Similar to ulcerative colitis, the MR-score-T correlated with CDAI (r=0.367, p=0.004). The MR-score-T correlated with all biological parameters studied except platelet count. The correlation coefficients between the MR-score-T and all clinical and biological markers of disease activity were broadly similar to the corresponding correlation coefficients between SES-CD and the same disease activity markers. Of note, the SES-CD correlated significantly with CDAI and all biological parameters studied (CRP, haemoglobin, haematocrit, platelet count, serum iron, and albumin) (table 6).

Interobserver agreement for MR-score calculation

Interobserver agreement was very good in the evaluation of MR-score-T (κ coefficient (K)=0.85) and good in the evaluation of MR-score-S (K=0.807). Concerning each of six components of the MR-score, the interobserver agreements were good with κ coefficients ranging from 0.64 to 0.803 (table 7).

Table 7

Interobserver agreement for MR-score calculation

Discussion

Our results indicate that MRI-DWI-colonography, a modality combining MRI and DWI, without oral or rectal preparation may represent a non invasive tool in assessing colonic inflammation in ulcerative colitis.

Over the past 20 years, more than 20 studies have reported the accuracy of MRI in Crohn's disease, and three studies included patients with ulcerative colitis.6 18 19 Endoscopy was used as a reference standard test in most studies.4 6 18–31 Rimola et al recently evaluated the value of MRI for assessing disease activity in comparison with CC in a prospective study involving 50 patients with Crohn's disease. MRI findings were predictive of the presence of endoscopic lesions, as reported by CC. The authors developed a composite MRI score derived from logistic regression, which demonstrated a good diagnostic accuracy for detecting the endoscopic activity of Crohn's disease (AUROC = 0.891, sensitivity 0.81, specificity 0.89).4 None of the patients included in this study had ulcerative colitis.4

MRI was performed after bowel cleansing with at least 1000 ml polyethylene glycol solution.4 In addition, 45 min before the MR each patient had to drink 1500 ml of polyethylene glycol solution for adequate distension of the distal ileum. Finally, a volume of warm water ranging from 1000 to 2000 ml was administered to the patient using a flexible rectal balloon catheter.4 In the literature and in our daily practice, it should be emphasised that oral and rectal bowel cleansing preparations are often poorly tolerated by patients.32 As stated by Rimola et al4 these data underscore the need to develop imaging techniques that do not require bowel preparation.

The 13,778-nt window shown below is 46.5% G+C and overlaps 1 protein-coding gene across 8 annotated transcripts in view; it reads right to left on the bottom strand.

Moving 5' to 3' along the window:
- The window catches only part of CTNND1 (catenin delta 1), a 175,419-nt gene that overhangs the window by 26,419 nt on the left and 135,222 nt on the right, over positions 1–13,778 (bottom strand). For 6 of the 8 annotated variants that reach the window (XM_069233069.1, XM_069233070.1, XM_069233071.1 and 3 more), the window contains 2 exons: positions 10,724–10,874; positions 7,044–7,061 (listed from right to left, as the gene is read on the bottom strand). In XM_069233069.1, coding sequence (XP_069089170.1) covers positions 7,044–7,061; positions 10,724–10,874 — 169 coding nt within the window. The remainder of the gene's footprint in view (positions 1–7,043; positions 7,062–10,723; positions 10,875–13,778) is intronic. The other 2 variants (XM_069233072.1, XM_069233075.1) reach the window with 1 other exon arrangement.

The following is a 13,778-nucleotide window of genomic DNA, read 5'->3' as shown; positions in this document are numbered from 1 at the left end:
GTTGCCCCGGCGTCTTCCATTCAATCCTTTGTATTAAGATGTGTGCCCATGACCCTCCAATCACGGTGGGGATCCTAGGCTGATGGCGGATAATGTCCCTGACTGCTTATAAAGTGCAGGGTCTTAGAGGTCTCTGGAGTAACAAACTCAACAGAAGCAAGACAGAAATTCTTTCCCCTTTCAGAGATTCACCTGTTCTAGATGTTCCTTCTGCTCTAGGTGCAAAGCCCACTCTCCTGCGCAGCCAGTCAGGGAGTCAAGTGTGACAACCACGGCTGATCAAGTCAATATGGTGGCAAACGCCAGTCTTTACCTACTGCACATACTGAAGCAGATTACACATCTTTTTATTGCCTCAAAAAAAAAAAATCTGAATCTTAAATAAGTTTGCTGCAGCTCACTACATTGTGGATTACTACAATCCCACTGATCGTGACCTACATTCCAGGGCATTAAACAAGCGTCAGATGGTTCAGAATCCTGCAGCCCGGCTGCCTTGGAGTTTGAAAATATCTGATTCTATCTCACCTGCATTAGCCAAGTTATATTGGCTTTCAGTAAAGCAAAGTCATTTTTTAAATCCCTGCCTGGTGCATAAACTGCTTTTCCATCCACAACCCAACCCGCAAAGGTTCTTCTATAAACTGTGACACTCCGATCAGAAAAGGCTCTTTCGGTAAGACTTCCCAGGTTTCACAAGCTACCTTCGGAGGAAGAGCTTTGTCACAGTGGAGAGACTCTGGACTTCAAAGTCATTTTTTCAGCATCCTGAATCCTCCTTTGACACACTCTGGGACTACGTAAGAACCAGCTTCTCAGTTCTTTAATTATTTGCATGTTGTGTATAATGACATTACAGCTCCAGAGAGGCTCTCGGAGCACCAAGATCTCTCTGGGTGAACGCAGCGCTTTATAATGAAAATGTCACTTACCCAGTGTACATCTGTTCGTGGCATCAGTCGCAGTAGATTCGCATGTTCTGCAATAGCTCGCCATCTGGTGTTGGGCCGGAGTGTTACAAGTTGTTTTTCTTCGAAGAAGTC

DWI derives its image contrast from differences in the motion of water molecules between tissues.8 Such imaging can be performed quickly, without the need for the administration of exogenous contrast medium.8 33 Only two studies have reported the feasibility of this technique in Crohn's disease. In the study performed by Kiryu et al, barium contrast radiography and/or the pathology of surgically resected specimens was used as reference examinations. No CC was performed in this work.9 Oto et al employed CC or the surgically removed bowel as the reference tests, but only 11 patients could be analysed. In addition, patients had received an oral preparation (1350 ml over 45 min) with intramuscular administration of glucagon at a dose of 1 mg.10 In both studies, patients had fasted 2 or 6 h prior to the examination.9 10

The technique of MRI-DWI-colonography used in our study has several advantages: (1) neither oral nor rectal preparation is required, (2) no fasting is needed, and (3) the duration of the procedure is relatively short (about 20 min for the overall process).